Fingerpaint is filling out its biopharma offering by acquiring market-access and commercialization advisory firm 1798 Consultants, the indie agency is expected to announce Monday. Terms have not been disclosed.

With the acquisition, La Jolla, Calif.-based 1798 becomes Fingerpaint’s fifth office and its second on the West Coast. All leadership will be retained, and the consultancy will be rebranded as 1798, a Fingerpaint company. The firm’s founder, Roshawn Blunt, will report to Ed Mitzen, founder of Fingerpaint.

“We’ve started to do more rare disease, high-science and genetic therapy work where the market-access portion is more weighted than in a traditional pharma launch, and it became critical for us to add this as a service to clients,” said Mitzen. “1798 gives us a true, in-house market-access offering. We’ll be looking to integrate services across both organizations.”

Being part of the larger agency, said Blunt, will allow 1798 “to bring a creative side to our customers,” and everything that entails: digital, media, advertising and branding. “That’s where our side of the world is moving.”

1798 generated revenue of $11 million last year, $1 million more than in 2018, while Fingerpaint’s revenue rose to $51.4 million in 2019, according to Mitzen, from an MM&M-reported $44.9 million the year prior. With $15 million in projected 2020 billings, 1798 is expected to raise Fingerpaint’s 2020 turnover to a combined range of between $80 million to $85 million. Its 60 employees bring total agency head count to 350.

Helping clients, specialty brands in particular, to navigate the complexities of the reimbursement landscape to achieve the broadest possible coverage at the best possible price is what Blunt considers 1798’s sweetspot. 

“A lot of the individuals here came from the pharma industry or payers, and we’ve spent a lot of time working with high-cost specialty products,” said Blunt, herself a Princeton grad and an alumnus of Boston Consulting Group who went on to serve in a variety of market-access roles for Amgen and Johnson & Johnson before returning to outside consulting.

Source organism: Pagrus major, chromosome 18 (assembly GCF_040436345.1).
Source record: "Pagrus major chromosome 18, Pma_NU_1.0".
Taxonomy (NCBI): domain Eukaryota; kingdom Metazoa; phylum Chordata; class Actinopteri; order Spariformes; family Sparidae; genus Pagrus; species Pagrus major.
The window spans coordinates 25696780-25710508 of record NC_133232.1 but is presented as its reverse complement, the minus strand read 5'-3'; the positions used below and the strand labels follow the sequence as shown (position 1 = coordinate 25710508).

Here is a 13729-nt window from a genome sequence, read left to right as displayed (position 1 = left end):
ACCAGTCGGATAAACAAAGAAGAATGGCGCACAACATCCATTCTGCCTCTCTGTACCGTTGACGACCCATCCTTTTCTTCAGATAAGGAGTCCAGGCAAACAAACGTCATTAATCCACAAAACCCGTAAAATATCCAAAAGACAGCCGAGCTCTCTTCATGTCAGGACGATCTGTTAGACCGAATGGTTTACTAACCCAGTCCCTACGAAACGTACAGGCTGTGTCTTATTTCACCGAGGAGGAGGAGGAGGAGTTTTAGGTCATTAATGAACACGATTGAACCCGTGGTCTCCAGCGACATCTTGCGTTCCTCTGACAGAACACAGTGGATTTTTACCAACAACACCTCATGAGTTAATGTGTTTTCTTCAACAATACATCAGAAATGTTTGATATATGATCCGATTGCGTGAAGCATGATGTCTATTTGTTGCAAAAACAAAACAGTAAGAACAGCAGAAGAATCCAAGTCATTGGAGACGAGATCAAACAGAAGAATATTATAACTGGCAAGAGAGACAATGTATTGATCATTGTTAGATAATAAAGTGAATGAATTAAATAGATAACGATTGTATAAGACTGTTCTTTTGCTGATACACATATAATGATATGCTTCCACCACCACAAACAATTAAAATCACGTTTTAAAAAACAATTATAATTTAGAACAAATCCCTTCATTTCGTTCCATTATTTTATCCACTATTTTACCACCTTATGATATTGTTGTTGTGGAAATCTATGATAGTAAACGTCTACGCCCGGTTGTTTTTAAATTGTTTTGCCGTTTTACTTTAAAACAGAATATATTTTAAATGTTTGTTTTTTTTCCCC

“Increasingly in this environment, payers are a critical stakeholder,” she said. Whether from the standpoint of the pharma or investment community, “we are diving in and understanding what a payer may do.”

1798’s clients include not only pharma, medical devices and diagnostics, but also private equity and venture capital, as those kinds of entities seek a better understanding of what their investments can merit in the marketplace. Mitzen declined to name 1798’s client list but said they include large and midsize biopharma companies across a spectrum of virtually every therapeutic area and geography, with very few overlaps to Fingerpaint’s existing roster.

Having 1798 in-house allows Fingerpaint to offer life sciences clients healthcare consulting services such as patient and provider access, financial impact analysis and analytics, competitive intelligence, pull-through solutions, account leader support materials and training materials, according to a press release.

Mitzen said Fingerpaint had been looking to add a market-access function for some time but started evaluating companies in earnest two or three years ago. The agency invited 1798 in for advice on certain pitches and was impressed with its work quality, client relationships and ability to scale, “which is not something we saw commonly,” he said, adding that there have been “a lot of meetings and dinners to get to know one another and what we both want out of this, and to make sure culturally [the union] is a good fit.”

Blunt, for her part, said the prospect of being able to develop services from end to end, without outsourcing, “was very appealing.” She was also attracted by Fingerpaint’s indie status, people-first culture and commitment to philanthropic causes.

The acquisition marks Fingerpaint’s first since its 2014 purchase of Olson Communications, and the Southern California shop brings to five the number of FP offices, behind its Cedar Knolls, NJ, location, opened in 2018, along with Conshohocken, PA; Saratoga, NY; and Phoenix, AZ. 

No other acquisitions are planned in the short term, Mitzen said. “All of our offices have been growing organically pretty nicely… We want to be very methodical in companies that we add and not just buy things for the sake of growing or of increasing revenue. It’s possible you’ll see us doing more strategic moves, but it won’t be rapid fire like you see with some others.”

A new website and corporate branding for 1798 were set to go live today. The consultancy’s name derives from the year in which the country’s first system of health insurance was created. The predecessor to what is now known as the Department of Health and Human Services was created in July 1798 by an act of Congress.